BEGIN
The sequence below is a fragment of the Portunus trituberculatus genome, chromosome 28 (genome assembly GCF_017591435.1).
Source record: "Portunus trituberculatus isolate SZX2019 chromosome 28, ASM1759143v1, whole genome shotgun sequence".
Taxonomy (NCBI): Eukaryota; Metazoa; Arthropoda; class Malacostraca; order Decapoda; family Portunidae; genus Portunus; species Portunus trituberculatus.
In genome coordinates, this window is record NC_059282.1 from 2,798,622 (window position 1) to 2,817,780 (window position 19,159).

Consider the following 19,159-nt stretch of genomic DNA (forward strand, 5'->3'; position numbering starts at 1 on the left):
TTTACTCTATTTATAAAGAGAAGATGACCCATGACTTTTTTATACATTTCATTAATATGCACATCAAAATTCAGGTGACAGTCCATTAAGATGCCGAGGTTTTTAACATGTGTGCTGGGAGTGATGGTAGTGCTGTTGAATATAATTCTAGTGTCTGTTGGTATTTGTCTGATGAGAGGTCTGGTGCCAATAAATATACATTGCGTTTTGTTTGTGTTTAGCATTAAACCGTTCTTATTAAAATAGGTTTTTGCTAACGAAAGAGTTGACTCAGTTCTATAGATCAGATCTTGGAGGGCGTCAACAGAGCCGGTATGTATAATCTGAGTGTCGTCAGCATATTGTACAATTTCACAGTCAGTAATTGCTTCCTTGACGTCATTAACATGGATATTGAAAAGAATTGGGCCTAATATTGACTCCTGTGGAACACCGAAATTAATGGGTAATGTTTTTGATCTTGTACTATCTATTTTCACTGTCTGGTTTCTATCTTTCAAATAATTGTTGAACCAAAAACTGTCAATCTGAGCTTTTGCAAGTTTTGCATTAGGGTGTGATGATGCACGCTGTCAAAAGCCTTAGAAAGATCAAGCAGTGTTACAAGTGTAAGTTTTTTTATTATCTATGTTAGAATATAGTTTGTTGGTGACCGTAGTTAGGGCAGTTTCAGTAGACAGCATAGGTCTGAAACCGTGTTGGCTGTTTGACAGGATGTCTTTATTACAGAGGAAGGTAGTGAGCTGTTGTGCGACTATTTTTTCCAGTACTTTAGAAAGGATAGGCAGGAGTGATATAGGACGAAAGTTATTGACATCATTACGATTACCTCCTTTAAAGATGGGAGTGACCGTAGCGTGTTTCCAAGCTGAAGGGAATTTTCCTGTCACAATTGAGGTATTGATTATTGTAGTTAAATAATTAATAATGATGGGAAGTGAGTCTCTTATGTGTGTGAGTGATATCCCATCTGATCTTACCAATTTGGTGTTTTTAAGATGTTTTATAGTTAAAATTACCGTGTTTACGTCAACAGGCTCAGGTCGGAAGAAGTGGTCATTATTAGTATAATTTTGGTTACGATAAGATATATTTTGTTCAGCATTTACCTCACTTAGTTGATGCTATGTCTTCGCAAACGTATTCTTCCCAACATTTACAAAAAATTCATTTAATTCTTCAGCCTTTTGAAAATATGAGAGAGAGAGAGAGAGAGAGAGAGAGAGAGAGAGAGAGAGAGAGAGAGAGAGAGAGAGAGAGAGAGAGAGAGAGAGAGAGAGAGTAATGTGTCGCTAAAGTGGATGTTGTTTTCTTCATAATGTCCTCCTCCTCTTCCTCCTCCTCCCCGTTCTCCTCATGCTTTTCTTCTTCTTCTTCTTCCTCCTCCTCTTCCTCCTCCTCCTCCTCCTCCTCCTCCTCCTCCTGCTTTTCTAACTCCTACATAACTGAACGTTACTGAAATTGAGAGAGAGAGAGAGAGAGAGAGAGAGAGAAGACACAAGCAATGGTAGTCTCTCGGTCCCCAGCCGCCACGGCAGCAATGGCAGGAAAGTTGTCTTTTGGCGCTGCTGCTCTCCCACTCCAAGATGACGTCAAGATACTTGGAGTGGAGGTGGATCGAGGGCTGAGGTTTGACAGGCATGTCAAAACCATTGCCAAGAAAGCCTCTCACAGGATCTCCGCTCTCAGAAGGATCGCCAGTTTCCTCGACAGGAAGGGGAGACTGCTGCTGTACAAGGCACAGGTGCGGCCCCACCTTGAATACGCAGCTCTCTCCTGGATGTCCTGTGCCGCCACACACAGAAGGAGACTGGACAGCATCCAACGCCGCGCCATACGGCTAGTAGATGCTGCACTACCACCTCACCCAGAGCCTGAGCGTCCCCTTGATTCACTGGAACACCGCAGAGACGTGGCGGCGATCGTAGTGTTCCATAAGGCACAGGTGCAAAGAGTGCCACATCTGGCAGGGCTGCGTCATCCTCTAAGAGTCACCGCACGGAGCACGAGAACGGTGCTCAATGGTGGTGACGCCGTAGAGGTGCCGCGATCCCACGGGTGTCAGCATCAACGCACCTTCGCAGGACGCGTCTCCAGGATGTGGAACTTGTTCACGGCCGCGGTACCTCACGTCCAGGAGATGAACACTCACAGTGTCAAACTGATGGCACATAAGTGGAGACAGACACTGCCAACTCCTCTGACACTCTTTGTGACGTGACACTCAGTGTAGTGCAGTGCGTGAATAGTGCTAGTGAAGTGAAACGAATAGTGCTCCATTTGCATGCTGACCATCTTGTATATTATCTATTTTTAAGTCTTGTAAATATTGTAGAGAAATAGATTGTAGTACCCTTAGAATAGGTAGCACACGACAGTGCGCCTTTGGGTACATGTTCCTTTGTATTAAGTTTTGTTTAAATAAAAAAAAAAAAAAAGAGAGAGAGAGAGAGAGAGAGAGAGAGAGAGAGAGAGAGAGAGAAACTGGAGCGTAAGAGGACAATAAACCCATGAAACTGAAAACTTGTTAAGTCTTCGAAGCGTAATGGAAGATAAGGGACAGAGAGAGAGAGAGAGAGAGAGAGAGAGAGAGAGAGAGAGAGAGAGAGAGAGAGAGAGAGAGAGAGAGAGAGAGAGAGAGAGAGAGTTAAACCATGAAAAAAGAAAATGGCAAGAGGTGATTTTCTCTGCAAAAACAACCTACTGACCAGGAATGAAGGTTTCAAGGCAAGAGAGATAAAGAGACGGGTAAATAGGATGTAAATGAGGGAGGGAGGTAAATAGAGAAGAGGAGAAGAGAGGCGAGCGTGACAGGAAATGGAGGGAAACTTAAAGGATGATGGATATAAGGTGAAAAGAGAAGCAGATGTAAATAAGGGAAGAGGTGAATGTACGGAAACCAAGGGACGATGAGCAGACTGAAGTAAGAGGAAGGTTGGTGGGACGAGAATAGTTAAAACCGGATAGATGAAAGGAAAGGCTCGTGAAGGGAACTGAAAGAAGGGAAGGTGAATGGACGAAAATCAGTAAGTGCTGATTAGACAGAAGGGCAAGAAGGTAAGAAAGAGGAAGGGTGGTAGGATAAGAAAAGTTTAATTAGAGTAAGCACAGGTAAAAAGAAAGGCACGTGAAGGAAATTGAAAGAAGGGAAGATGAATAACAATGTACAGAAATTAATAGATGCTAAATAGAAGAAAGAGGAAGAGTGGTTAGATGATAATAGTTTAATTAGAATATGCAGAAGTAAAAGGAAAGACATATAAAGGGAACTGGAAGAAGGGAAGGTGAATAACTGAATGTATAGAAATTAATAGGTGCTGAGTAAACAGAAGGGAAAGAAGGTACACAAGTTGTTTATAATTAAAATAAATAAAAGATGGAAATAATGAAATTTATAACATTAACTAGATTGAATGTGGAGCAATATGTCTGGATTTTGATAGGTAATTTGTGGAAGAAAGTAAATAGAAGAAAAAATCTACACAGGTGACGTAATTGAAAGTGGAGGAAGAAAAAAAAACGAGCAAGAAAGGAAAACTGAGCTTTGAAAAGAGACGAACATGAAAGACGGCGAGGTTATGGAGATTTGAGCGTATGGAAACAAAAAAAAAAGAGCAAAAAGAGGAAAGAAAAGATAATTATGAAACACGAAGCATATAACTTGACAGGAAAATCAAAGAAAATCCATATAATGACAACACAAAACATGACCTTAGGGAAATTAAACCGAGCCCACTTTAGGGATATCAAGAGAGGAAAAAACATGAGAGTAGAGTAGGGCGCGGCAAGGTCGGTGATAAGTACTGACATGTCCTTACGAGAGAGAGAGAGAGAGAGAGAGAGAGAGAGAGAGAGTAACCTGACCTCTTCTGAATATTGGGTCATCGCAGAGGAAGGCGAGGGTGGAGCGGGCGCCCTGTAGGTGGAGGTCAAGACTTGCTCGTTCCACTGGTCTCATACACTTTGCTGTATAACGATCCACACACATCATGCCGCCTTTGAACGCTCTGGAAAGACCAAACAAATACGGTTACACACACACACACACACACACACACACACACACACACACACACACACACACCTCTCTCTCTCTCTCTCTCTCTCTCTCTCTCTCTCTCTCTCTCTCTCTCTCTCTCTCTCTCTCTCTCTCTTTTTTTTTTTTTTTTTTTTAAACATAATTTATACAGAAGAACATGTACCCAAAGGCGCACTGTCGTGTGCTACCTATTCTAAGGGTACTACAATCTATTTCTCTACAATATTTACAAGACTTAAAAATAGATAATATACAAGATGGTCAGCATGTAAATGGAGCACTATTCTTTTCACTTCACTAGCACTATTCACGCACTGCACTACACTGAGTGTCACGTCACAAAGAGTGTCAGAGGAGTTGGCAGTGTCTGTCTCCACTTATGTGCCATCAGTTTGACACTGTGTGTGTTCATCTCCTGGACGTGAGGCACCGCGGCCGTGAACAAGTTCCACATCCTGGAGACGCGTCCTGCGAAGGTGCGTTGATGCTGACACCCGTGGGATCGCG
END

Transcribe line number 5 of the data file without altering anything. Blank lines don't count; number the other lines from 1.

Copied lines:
Consider the following 19,159-nt stretch of genomic DNA (forward strand, 5'->3'; position numbering starts at 1 on the left):